Buckman, James (DNB00)

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BUCKMAN, JAMES (1816–1884), geologist, son of John Buckman, born at Cheltenham in 1816, was educated privately. After serving as pupil to a surgeon-apothecary at Cheltenham, he studied chemistry, botany, and geology in London; afterwards lectured at the Cheltenham Philosophical Institution; in 1846 was appointed curator and resident professor at the Birmingham Philosophical Institution, and from 1848 to 1863 was professor of geology and botany at the Royal Agricultural College at Cirencester. In 1863 he retired to a farm at Bradford Abbas, Dorsetshire, which he conducted on scientific principles, and became a recognised authority on all matters connected with agriculture. Buckman died at Bradford Abbas on 23 Nov. 1884. He wrote on the Cheltenham Spa, on the geology, botany, and archæology of the neighbourhood, 1842; on the ‘Flora of the Cotteswolds,’ 1844; and on the ‘Geology of the Cotteswolds,’ 1845; on the ‘Ancient Straits of Malvern;’ on the ‘Remains of Roman Art,’ 1850; a ‘History of British Grasses,’ 1858; and ‘Science and Practice in Farm Cultivation,’ 1863. He also contributed papers to the ‘Proceedings of the British Association for the Advancement of Science,’ to the ‘Geological Society's Transactions,’ to the journals of the Royal Agricultural Society and the Bath and West of England Society, and to Martin's ‘Cyclopædia of Agriculture.’ His botanical papers chiefly dealt with the subject from an agricultural point of view. In geology he devoted himself to the palæontology and stratigraphy of the Jurassic series in his own districts. Buckman presented collections of Roman antiquities and fossils to Cirencester, the latter to the college, and the former to the Corinium Museum there.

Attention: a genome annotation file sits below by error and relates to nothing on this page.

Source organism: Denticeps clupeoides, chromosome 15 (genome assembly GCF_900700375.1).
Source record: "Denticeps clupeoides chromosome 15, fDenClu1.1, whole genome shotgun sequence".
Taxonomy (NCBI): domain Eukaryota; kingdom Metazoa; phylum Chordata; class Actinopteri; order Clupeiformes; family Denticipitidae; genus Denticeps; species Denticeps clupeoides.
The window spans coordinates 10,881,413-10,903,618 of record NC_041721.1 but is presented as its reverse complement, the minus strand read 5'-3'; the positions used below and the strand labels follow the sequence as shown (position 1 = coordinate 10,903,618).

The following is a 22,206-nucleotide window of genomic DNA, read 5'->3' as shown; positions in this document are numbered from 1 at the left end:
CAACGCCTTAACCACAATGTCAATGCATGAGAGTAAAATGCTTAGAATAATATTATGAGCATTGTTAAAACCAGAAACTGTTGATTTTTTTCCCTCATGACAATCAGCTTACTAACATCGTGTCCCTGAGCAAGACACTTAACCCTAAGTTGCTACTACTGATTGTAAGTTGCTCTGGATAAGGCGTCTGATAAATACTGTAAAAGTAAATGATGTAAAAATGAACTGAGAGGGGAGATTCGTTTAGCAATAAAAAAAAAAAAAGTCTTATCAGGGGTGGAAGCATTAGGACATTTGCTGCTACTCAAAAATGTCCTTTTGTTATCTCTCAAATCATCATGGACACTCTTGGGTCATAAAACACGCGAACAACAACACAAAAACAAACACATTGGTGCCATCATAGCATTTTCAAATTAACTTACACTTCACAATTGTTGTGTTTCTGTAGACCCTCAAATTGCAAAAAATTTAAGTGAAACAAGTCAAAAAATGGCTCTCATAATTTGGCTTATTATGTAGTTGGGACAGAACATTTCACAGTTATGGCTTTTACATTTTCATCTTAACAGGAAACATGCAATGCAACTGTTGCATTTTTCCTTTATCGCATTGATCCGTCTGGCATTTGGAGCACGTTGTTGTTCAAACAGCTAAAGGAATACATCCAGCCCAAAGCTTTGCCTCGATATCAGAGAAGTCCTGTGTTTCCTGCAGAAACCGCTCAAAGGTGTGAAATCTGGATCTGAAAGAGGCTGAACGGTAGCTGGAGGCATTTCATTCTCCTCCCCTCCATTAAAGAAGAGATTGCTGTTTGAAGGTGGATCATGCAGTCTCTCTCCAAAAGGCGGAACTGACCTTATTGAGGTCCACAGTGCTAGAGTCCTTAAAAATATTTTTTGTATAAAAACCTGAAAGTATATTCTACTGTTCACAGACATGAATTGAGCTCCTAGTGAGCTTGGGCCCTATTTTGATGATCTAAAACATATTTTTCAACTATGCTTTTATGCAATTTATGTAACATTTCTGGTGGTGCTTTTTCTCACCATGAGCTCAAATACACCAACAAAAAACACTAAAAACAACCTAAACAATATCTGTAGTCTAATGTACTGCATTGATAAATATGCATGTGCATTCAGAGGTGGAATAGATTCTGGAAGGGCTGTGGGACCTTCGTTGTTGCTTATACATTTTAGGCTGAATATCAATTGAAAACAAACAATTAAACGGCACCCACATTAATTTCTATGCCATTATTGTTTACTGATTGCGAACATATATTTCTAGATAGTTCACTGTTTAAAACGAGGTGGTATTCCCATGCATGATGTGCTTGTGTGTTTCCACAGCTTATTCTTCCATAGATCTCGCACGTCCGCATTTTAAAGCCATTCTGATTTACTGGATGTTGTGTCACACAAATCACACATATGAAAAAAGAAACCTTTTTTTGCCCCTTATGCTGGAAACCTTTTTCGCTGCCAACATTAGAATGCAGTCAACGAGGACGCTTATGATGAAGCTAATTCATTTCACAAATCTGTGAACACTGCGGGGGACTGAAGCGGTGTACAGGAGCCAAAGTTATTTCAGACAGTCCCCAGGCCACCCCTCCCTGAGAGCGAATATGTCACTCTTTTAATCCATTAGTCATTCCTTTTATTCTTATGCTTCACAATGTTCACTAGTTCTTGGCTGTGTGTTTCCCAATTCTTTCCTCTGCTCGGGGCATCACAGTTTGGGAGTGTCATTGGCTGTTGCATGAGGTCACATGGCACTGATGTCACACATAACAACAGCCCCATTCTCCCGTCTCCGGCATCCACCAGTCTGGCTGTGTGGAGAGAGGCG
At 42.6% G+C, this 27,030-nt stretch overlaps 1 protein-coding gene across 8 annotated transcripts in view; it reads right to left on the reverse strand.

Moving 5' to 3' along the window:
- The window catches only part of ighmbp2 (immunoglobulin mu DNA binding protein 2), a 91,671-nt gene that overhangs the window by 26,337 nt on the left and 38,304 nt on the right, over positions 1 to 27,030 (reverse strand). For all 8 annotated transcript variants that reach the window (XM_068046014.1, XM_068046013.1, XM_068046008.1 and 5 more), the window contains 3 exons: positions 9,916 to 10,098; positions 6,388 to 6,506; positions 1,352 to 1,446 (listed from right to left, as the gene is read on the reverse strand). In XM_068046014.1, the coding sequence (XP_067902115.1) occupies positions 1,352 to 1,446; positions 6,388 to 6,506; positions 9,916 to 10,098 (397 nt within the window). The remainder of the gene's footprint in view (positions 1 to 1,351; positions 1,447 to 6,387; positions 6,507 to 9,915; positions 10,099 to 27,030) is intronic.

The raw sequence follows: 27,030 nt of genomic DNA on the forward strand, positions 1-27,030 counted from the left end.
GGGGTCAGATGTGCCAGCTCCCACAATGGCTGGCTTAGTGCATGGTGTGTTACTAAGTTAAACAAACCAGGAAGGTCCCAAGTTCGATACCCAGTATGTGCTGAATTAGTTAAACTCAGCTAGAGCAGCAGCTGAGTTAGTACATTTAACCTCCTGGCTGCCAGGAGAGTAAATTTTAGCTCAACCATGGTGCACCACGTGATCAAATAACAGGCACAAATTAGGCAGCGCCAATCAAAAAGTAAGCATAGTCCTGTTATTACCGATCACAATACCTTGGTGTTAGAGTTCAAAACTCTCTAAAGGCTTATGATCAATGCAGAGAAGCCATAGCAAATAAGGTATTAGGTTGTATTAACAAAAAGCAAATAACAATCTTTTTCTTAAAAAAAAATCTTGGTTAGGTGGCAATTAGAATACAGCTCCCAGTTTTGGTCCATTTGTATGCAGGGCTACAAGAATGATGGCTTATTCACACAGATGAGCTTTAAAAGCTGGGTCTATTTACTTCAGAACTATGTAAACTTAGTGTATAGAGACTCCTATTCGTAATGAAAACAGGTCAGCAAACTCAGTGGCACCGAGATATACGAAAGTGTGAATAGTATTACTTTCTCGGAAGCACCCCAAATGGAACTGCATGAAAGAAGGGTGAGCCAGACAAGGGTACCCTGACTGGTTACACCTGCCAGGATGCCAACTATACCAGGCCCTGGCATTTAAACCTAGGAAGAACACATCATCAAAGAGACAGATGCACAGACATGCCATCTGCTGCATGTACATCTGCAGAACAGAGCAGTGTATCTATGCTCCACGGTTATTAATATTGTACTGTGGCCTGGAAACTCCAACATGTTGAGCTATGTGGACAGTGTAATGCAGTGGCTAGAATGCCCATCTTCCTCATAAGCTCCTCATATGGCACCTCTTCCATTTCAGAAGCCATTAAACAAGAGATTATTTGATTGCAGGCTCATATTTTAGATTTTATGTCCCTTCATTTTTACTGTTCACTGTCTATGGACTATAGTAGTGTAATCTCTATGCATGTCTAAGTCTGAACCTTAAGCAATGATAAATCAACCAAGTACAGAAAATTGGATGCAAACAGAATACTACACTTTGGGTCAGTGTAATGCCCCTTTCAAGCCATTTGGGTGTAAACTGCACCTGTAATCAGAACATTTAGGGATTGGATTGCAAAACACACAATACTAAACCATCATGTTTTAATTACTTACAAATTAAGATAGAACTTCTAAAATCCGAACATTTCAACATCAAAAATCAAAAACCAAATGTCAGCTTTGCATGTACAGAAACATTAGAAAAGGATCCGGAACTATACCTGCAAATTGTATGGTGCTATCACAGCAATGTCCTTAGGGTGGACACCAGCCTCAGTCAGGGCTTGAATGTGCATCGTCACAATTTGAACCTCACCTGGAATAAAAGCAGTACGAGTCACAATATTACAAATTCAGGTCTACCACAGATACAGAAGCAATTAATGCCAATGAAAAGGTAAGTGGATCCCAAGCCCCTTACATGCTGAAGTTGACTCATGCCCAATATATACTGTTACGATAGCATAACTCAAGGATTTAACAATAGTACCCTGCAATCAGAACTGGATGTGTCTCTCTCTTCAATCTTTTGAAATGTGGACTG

[Men of the Time, 11th ed. 1884; Geological Soc. Quarterly Journal, xli. 43.]

S. L. L.